Engineers at Duke University and Intel have announced a new technology, based on the physical phenomenon that cleans the wings of cicadas, which uses water droplets jumping towards hotspots on high-powered electronics to provide cooling where it is needed most, according to a report on the Duke website.
The vapor chamber created at Duke University. (YouTube)
The article explained, “When water droplets merge, the reduction in surface area causes the release of a small amount of energy. So long as the surface beneath is hydrophobic enough to repel water, this energy is sufficient to make the merged droplet jump away.”
To bring this phenomenon to electronics cooling, the engineers developed a vapor chamber with a super-hydrophobic floor and a sponge-like ceiling. “When placed beneath operating electronics, moisture trapped in the ceiling vaporizes beneath emerging hotspots,” the article continued. “The vapor escapes toward the floor, taking heat away from the electronics along with it.”
There are passive cooling structures in the floor to dissipate the heat and cause the vapor to condense into droplets. As the droplets merge, they jump off the floor and into the ceiling beneath a hotspot. The engineers added that this process occurs independent of gravity, so it will work if the vapor chamber is oriented upside down.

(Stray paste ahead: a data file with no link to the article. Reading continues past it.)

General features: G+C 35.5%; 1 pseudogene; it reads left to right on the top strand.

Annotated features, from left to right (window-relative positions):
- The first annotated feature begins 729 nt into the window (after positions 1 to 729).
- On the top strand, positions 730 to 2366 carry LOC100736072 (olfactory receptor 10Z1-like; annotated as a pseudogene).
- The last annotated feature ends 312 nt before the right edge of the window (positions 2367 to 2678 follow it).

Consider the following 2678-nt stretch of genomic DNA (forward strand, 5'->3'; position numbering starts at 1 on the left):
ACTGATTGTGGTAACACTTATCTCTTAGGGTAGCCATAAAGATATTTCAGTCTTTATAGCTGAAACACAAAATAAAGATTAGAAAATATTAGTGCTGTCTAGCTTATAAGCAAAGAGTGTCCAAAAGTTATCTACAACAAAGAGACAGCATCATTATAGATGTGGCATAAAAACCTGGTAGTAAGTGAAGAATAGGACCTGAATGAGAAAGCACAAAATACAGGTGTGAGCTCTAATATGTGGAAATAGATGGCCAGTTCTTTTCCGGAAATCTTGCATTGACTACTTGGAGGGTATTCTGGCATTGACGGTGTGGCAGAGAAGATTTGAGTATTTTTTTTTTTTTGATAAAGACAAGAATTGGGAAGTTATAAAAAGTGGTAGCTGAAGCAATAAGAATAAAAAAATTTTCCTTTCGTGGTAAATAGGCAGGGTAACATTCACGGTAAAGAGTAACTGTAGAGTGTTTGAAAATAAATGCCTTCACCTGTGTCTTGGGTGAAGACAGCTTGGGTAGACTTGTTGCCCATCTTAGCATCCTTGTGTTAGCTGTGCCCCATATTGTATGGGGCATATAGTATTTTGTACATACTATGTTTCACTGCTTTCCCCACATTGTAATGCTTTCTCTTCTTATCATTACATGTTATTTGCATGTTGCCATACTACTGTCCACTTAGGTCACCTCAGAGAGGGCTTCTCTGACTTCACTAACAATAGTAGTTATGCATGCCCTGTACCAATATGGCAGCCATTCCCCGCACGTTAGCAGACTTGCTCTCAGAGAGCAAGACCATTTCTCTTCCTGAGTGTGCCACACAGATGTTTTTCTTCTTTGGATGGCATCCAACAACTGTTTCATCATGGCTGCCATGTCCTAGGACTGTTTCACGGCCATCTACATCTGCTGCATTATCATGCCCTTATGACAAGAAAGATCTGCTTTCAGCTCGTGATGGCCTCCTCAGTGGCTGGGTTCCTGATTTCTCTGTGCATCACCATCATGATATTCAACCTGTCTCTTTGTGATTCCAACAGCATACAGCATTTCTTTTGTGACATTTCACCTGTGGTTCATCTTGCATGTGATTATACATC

According to the article, this technology is a significant improvement on current cooling mechanisms because others lack the ability to target hotspots without additional power inputs and this method has built-in verticality unlike most heat spreaders.
Duke associate professor Chuan-Hua Chen said, “It has taken us a few years to work the system to a point where it’s at least comparable to a copper heat spreader, the most popular cooling solution,” said Chen. “But now, for the first time, I see a pathway to beating the industry standards.”
The research was recently published in Applied Physics Letters. The abstract stated:
“Hotspot cooling is critical to the performance and reliability of electronic devices, but existing techniques are not very effective in managing mobile hotspots. We report a hotspot cooling technique based on a jumping-drop vapor chamber consisting of parallel plates of a superhydrophilic evaporator and a superhydrophobic condenser, where the working fluid is returned via the spontaneous out-of-plane jumping of condensate drops.
“While retaining the passive nature of traditional vapor-chamber heat spreaders (flat-plate heat pipes), the jumping-drop technique offers a mechanism to address mobile hotspots with a pathway toward effective thermal transport in the out-of-plane direction.”
See the jumping droplets in action in the video below: